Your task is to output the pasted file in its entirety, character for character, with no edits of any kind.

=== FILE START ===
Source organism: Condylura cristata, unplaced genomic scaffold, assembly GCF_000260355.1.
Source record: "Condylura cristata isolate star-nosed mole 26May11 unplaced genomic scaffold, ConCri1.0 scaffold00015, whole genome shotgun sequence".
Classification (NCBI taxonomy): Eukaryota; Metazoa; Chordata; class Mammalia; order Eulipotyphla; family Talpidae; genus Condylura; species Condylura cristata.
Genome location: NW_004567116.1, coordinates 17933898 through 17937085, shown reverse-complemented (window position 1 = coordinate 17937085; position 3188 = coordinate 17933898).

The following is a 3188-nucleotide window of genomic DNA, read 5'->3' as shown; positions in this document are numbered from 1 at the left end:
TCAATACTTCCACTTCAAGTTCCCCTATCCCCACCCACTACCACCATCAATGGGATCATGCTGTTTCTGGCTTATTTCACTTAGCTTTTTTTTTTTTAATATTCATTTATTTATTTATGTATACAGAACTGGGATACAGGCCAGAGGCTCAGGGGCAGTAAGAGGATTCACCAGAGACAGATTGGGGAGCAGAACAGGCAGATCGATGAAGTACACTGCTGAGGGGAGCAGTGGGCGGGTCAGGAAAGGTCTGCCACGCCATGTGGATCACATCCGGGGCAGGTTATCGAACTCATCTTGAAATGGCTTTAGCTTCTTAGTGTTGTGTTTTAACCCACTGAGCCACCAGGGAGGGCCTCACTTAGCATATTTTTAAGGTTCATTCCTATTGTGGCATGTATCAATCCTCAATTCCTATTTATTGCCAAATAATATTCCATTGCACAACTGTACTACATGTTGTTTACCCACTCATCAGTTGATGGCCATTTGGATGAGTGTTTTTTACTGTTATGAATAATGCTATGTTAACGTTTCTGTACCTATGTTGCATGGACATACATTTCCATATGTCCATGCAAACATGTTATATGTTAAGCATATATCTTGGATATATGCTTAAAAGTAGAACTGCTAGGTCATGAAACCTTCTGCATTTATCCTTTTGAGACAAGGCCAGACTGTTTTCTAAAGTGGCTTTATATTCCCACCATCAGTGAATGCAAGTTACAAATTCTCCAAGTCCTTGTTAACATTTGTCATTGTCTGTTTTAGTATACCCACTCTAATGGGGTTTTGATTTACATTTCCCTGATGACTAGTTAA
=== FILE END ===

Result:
Source organism: Condylura cristata, unplaced genomic scaffold, assembly GCF_000260355.1.
Source record: "Condylura cristata isolate star-nosed mole 26May11 unplaced genomic scaffold, ConCri1.0 scaffold00015, whole genome shotgun sequence".
Classification (NCBI taxonomy): Eukaryota; Metazoa; Chordata; class Mammalia; order Eulipotyphla; family Talpidae; genus Condylura; species Condylura cristata.
Genome location: NW_004567116.1, coordinates 17933898 through 17937085, shown reverse-complemented (window position 1 = coordinate 17937085; position 3188 = coordinate 17933898).

The following is a 3188-nucleotide window of genomic DNA, read 5'->3' as shown; positions in this document are numbered from 1 at the left end:
TCAATACTTCCACTTCAAGTTCCCCTATCCCCACCCACTACCACCATCAATGGGATCATGCTGTTTCTGGCTTATTTCACTTAGCTTTTTTTTTTTTAATATTCATTTATTTATTTATGTATACAGAACTGGGATACAGGCCAGAGGCTCAGGGGCAGTAAGAGGATTCACCAGAGACAGATTGGGGAGCAGAACAGGCAGATCGATGAAGTACACTGCTGAGGGGAGCAGTGGGCGGGTCAGGAAAGGTCTGCCACGCCATGTGGATCACATCCGGGGCAGGTTATCGAACTCATCTTGAAATGGCTTTAGCTTCTTAGTGTTGTGTTTTAACCCACTGAGCCACCAGGGAGGGCCTCACTTAGCATATTTTTAAGGTTCATTCCTATTGTGGCATGTATCAATCCTCAATTCCTATTTATTGCCAAATAATATTCCATTGCACAACTGTACTACATGTTGTTTACCCACTCATCAGTTGATGGCCATTTGGATGAGTGTTTTTTACTGTTATGAATAATGCTATGTTAACGTTTCTGTACCTATGTTGCATGGACATACATTTCCATATGTCCATGCAAACATGTTATATGTTAAGCATATATCTTGGATATATGCTTAAAAGTAGAACTGCTAGGTCATGAAACCTTCTGCATTTATCCTTTTGAGACAAGGCCAGACTGTTTTCTAAAGTGGCTTTATATTCCCACCATCAGTGAATGCAAGTTACAAATTCTCCAAGTCCTTGTTAACATTTGTCATTGTCTGTTTTAGTATACCCACTCTAATGGGGTTTTGATTTACATTTCCCTGATGACTAGTTAA